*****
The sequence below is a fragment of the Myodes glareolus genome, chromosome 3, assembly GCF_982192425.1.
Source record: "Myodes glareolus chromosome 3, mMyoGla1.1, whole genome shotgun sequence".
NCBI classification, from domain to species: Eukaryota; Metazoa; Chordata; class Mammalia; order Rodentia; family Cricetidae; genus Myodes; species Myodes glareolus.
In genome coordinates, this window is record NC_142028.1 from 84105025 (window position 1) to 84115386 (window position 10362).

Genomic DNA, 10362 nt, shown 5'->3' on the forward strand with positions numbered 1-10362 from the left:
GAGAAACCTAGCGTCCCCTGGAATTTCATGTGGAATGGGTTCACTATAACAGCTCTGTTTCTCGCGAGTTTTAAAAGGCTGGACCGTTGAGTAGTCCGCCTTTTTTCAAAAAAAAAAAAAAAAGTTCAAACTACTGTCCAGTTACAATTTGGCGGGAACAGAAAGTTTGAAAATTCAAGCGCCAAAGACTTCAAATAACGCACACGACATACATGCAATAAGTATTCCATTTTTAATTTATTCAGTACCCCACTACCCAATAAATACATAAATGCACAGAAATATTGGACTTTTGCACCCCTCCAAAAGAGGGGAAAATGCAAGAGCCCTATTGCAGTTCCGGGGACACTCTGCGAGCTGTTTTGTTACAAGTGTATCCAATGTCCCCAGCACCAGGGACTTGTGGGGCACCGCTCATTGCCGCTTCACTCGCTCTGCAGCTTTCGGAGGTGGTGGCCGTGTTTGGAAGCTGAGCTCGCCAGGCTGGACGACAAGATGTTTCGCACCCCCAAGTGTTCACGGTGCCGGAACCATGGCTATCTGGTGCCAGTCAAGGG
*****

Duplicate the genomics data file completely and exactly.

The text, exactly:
The sequence below is a fragment of the Myodes glareolus genome, chromosome 3, assembly GCF_982192425.1.
Source record: "Myodes glareolus chromosome 3, mMyoGla1.1, whole genome shotgun sequence".
NCBI classification, from domain to species: Eukaryota; Metazoa; Chordata; class Mammalia; order Rodentia; family Cricetidae; genus Myodes; species Myodes glareolus.
In genome coordinates, this window is record NC_142028.1 from 84105025 (window position 1) to 84115386 (window position 10362).

Genomic DNA, 10362 nt, shown 5'->3' on the forward strand with positions numbered 1-10362 from the left:
GAGAAACCTAGCGTCCCCTGGAATTTCATGTGGAATGGGTTCACTATAACAGCTCTGTTTCTCGCGAGTTTTAAAAGGCTGGACCGTTGAGTAGTCCGCCTTTTTTCAAAAAAAAAAAAAAAAGTTCAAACTACTGTCCAGTTACAATTTGGCGGGAACAGAAAGTTTGAAAATTCAAGCGCCAAAGACTTCAAATAACGCACACGACATACATGCAATAAGTATTCCATTTTTAATTTATTCAGTACCCCACTACCCAATAAATACATAAATGCACAGAAATATTGGACTTTTGCACCCCTCCAAAAGAGGGGAAAATGCAAGAGCCCTATTGCAGTTCCGGGGACACTCTGCGAGCTGTTTTGTTACAAGTGTATCCAATGTCCCCAGCACCAGGGACTTGTGGGGCACCGCTCATTGCCGCTTCACTCGCTCTGCAGCTTTCGGAGGTGGTGGCCGTGTTTGGAAGCTGAGCTCGCCAGGCTGGACGACAAGATGTTTCGCACCCCCAAGTGTTCACGGTGCCGGAACCATGGCTATCTGGTGCCAGTCAAGGG